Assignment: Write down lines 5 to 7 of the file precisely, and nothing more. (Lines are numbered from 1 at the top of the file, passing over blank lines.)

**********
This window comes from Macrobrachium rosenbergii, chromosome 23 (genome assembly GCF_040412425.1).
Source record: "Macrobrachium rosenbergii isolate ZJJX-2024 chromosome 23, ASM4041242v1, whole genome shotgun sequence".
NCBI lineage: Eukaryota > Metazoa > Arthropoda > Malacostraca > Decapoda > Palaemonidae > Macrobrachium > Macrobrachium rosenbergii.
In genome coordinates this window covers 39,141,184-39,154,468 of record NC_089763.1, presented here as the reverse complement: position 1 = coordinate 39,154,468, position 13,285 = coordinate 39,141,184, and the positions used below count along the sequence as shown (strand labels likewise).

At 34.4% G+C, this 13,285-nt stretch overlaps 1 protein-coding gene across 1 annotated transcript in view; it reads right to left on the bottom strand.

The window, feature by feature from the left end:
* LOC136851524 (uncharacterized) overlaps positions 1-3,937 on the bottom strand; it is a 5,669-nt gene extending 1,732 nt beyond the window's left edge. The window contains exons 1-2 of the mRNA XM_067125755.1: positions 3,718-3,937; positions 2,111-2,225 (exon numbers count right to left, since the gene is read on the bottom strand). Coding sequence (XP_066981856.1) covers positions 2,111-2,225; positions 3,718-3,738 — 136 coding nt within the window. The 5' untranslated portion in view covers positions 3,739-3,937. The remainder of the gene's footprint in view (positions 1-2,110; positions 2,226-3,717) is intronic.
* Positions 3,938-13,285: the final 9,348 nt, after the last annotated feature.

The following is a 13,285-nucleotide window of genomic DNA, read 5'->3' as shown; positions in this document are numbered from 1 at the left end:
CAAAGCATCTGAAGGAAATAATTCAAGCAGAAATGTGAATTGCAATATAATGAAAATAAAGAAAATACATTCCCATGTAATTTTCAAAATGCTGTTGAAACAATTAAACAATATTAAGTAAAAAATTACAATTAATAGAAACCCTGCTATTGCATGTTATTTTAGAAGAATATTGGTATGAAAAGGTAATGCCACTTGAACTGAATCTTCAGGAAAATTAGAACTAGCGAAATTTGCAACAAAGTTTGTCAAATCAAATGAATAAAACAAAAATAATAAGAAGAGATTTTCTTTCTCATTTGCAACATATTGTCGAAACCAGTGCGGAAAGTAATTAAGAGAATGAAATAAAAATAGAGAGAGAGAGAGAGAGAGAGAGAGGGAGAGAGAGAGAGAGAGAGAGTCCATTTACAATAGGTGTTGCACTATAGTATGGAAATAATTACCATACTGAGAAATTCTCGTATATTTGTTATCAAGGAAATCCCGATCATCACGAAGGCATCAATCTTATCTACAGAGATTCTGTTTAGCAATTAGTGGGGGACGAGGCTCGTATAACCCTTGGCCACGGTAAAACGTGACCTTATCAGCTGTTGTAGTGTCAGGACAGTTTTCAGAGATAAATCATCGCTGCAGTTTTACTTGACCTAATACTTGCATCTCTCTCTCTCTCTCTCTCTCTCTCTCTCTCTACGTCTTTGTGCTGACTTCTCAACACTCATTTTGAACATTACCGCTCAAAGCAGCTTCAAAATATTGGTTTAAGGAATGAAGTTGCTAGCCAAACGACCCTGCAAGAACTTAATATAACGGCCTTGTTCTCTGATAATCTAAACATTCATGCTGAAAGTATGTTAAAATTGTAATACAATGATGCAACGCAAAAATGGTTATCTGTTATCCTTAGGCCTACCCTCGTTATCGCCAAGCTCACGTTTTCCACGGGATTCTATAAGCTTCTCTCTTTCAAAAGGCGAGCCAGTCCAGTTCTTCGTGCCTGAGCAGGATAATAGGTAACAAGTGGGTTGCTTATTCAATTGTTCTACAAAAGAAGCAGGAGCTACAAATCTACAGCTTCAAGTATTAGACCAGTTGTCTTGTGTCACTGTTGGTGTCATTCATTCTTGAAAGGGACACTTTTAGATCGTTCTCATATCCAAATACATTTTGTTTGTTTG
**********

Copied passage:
At 34.4% G+C, this 13,285-nt stretch overlaps 1 protein-coding gene across 1 annotated transcript in view; it reads right to left on the bottom strand.

The window, feature by feature from the left end:
* LOC136851524 (uncharacterized) overlaps positions 1-3,937 on the bottom strand; it is a 5,669-nt gene extending 1,732 nt beyond the window's left edge. The window contains exons 1-2 of the mRNA XM_067125755.1: positions 3,718-3,937; positions 2,111-2,225 (exon numbers count right to left, since the gene is read on the bottom strand). Coding sequence (XP_066981856.1) covers positions 2,111-2,225; positions 3,718-3,738 — 136 coding nt within the window. The 5' untranslated portion in view covers positions 3,739-3,937. The remainder of the gene's footprint in view (positions 1-2,110; positions 2,226-3,717) is intronic.